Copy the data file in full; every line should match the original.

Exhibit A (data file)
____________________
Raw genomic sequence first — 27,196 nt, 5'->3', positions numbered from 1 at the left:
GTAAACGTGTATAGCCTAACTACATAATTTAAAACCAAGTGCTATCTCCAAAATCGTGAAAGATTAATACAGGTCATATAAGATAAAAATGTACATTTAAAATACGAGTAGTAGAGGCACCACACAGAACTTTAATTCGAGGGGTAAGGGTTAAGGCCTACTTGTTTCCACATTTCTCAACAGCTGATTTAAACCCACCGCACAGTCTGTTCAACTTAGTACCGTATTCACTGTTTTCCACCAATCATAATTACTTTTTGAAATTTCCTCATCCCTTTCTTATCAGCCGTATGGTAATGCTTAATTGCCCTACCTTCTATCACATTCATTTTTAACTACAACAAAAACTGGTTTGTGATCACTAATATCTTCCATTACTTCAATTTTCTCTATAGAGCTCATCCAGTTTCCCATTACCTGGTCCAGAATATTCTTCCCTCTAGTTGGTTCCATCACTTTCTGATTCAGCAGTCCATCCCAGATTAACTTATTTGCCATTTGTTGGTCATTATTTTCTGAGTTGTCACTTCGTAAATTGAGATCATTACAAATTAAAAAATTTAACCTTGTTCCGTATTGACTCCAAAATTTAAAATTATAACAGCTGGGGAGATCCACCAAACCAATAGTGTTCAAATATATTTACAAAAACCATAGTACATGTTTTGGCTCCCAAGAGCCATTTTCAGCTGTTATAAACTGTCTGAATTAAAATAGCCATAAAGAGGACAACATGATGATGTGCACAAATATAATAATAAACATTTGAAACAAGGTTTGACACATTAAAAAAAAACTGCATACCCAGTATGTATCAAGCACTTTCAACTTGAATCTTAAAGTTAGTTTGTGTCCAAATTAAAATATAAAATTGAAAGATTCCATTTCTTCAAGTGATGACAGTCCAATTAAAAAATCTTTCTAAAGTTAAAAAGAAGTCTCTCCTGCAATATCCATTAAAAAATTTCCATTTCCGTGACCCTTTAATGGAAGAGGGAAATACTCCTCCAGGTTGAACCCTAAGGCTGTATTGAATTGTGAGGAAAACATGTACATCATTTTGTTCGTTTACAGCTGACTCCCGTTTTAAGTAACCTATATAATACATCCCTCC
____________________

Raw genomic sequence first — 27,196 nt, 5'->3', positions numbered from 1 at the left:
GTAAACGTGTATAGCCTAACTACATAATTTAAAACCAAGTGCTATCTCCAAAATCGTGAAAGATTAATACAGGTCATATAAGATAAAAATGTACATTTAAAATACGAGTAGTAGAGGCACCACACAGAACTTTAATTCGAGGGGTAAGGGTTAAGGCCTACTTGTTTCCACATTTCTCAACAGCTGATTTAAACCCACCGCACAGTCTGTTCAACTTAGTACCGTATTCACTGTTTTCCACCAATCATAATTACTTTTTGAAATTTCCTCATCCCTTTCTTATCAGCCGTATGGTAATGCTTAATTGCCCTACCTTCTATCACATTCATTTTTAACTACAACAAAAACTGGTTTGTGATCACTAATATCTTCCATTACTTCAATTTTCTCTATAGAGCTCATCCAGTTTCCCATTACCTGGTCCAGAATATTCTTCCCTCTAGTTGGTTCCATCACTTTCTGATTCAGCAGTCCATCCCAGATTAACTTATTTGCCATTTGTTGGTCATTATTTTCTGAGTTGTCACTTCGTAAATTGAGATCATTACAAATTAAAAAATTTAACCTTGTTCCGTATTGACTCCAAAATTTAAAATTATAACAGCTGGGGAGATCCACCAAACCAATAGTGTTCAAATATATTTACAAAAACCATAGTACATGTTTTGGCTCCCAAGAGCCATTTTCAGCTGTTATAAACTGTCTGAATTAAAATAGCCATAAAGAGGACAACATGATGATGTGCACAAATATAATAATAAACATTTGAAACAAGGTTTGACACATTAAAAAAAAACTGCATACCCAGTATGTATCAAGCACTTTCAACTTGAATCTTAAAGTTAGTTTGTGTCCAAATTAAAATATAAAATTGAAAGATTCCATTTCTTCAAGTGATGACAGTCCAATTAAAAAATCTTTCTAAAGTTAAAAAGAAGTCTCTCCTGCAATATCCATTAAAAAATTTCCATTTCCGTGACCCTTTAATGGAAGAGGGAAATACTCCTCCAGGTTGAACCCTAAGGCTGTATTGAATTGTGAGGAAAACATGTACATCATTTTGTTCGTTTACAGCTGACTCCCGTTTTAAGTAACCTATATAATACATCCCTCC